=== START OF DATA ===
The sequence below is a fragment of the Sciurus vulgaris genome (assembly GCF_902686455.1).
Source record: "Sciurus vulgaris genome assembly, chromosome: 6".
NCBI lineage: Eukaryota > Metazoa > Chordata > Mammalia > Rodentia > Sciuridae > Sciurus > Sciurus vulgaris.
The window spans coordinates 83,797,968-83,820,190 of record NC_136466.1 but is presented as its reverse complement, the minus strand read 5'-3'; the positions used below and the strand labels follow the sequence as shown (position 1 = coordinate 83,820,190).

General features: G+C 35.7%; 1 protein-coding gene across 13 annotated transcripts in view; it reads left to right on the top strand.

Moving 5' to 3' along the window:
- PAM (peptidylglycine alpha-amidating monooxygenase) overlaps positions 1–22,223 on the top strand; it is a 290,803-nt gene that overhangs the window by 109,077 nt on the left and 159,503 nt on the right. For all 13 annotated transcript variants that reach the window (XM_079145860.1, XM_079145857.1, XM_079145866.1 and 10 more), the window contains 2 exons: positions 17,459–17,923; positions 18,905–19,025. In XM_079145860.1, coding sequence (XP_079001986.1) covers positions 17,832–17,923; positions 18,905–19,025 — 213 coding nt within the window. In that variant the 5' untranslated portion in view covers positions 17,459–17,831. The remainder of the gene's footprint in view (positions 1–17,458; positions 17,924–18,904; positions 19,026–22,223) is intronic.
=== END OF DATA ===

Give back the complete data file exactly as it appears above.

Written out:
The sequence below is a fragment of the Sciurus vulgaris genome (assembly GCF_902686455.1).
Source record: "Sciurus vulgaris genome assembly, chromosome: 6".
NCBI lineage: Eukaryota > Metazoa > Chordata > Mammalia > Rodentia > Sciuridae > Sciurus > Sciurus vulgaris.
The window spans coordinates 83,797,968-83,820,190 of record NC_136466.1 but is presented as its reverse complement, the minus strand read 5'-3'; the positions used below and the strand labels follow the sequence as shown (position 1 = coordinate 83,820,190).

General features: G+C 35.7%; 1 protein-coding gene across 13 annotated transcripts in view; it reads left to right on the top strand.

Moving 5' to 3' along the window:
- PAM (peptidylglycine alpha-amidating monooxygenase) overlaps positions 1–22,223 on the top strand; it is a 290,803-nt gene that overhangs the window by 109,077 nt on the left and 159,503 nt on the right. For all 13 annotated transcript variants that reach the window (XM_079145860.1, XM_079145857.1, XM_079145866.1 and 10 more), the window contains 2 exons: positions 17,459–17,923; positions 18,905–19,025. In XM_079145860.1, coding sequence (XP_079001986.1) covers positions 17,832–17,923; positions 18,905–19,025 — 213 coding nt within the window. In that variant the 5' untranslated portion in view covers positions 17,459–17,831. The remainder of the gene's footprint in view (positions 1–17,458; positions 17,924–18,904; positions 19,026–22,223) is intronic.